the land, then certainly he cannot complain. So, also, it is not shown that Tobin knew by whom the taxes were paid. The burden of proving the facts upon which the plea of estoppel is based was upon complainant, and he has not seen fit to offer any testimony whatever, but rests his case simply upon proof of the issuance of a patent, and payment of the taxes. To sustain the plea of estoppel, evidence in support of the alleged facts should have been if any such exists. None is found in the record, and therefore there is no foundation upon which an argument can be based in support of the plea of estoppel. The case is simply reduced to this: that, in 1861, the defendant took a conveyance to the land from John M. Stockdale and wife, under what then seemed to be a good title, and has since used and occupied the premises for the only purpose for which the same are fitted, and has exercised such acts of ownership over the same, that all people living in the neighborhood have known that he claimed the lands, and occupied the same as his own. In 1863 the complainant procured a patent for the lands from the United States, and has paid taxes thereon down to the year 1882; and in August, 1883, he filed the present bill, which, in effect, asks that the defendant be deprived of the possession of the lands, after he has used and occupied the same openly as his own for a period of 22 years, claiming title under public acts and deeds of conveyance that were a part of the public records before the complainant procured his patent to the land. The defendant, among other matters, pleads the lapse of time and adverse possession as a defense; the evidence sustains the plea; and the decree, therefore, ordered at the first hearing, must be upheld, and it is so ordered.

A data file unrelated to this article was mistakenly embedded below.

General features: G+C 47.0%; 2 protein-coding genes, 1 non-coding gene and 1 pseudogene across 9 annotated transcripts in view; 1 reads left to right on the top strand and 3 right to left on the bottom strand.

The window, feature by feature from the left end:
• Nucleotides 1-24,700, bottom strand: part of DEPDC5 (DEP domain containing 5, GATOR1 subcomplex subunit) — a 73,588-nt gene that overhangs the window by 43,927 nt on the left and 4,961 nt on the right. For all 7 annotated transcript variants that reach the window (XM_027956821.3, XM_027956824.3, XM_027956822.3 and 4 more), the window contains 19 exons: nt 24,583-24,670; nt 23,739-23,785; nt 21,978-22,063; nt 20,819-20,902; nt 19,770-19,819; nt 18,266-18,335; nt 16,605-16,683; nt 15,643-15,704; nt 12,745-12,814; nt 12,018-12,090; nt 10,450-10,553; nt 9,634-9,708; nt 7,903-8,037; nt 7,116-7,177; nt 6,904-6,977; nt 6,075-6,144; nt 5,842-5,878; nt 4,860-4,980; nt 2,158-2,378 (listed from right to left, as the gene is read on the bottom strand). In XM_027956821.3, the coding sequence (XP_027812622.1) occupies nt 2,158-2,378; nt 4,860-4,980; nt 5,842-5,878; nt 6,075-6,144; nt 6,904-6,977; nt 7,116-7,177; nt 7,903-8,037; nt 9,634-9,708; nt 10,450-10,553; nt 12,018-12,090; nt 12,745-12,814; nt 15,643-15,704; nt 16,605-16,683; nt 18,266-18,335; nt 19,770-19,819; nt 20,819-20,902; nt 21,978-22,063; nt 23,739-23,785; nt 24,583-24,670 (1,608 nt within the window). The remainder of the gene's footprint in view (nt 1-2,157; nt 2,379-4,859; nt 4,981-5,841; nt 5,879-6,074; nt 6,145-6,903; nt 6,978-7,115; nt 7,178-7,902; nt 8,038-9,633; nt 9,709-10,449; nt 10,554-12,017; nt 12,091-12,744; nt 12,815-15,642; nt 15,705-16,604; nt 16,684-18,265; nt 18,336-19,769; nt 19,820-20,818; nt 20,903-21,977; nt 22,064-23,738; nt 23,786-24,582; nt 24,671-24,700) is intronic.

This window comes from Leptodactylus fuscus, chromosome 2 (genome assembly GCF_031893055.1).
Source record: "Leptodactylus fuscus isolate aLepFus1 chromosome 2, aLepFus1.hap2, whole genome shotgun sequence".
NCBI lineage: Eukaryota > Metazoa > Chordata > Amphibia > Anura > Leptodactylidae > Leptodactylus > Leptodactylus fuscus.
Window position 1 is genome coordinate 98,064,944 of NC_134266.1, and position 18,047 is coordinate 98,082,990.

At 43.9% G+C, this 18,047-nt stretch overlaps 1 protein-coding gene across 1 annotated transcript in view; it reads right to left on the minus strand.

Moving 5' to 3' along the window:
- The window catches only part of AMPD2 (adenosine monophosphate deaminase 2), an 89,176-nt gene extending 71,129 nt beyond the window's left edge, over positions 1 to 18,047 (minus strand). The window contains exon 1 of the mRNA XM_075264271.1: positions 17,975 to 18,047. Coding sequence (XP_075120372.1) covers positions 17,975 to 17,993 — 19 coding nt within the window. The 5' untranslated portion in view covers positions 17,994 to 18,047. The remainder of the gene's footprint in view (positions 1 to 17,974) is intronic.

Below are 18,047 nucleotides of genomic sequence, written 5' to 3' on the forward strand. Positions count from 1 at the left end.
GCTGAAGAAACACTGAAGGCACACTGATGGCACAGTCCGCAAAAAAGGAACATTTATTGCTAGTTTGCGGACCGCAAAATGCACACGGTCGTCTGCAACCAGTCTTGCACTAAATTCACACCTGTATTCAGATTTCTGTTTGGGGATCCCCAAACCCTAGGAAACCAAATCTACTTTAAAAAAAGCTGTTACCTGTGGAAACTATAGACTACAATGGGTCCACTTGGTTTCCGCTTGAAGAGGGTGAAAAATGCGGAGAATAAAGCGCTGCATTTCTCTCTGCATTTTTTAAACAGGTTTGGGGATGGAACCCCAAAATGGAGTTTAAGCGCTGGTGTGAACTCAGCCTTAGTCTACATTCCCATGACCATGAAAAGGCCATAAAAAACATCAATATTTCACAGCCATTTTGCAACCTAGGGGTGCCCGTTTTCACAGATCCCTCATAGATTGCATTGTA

J. I concur in the above.
MERRILL fl. SHEA.
(Jircult OOwrl, No D. Iowa. January 24, 1887.' BRIBAlI, J. This case is governed by the opinion in Merrill v. !robin, <mte, 738.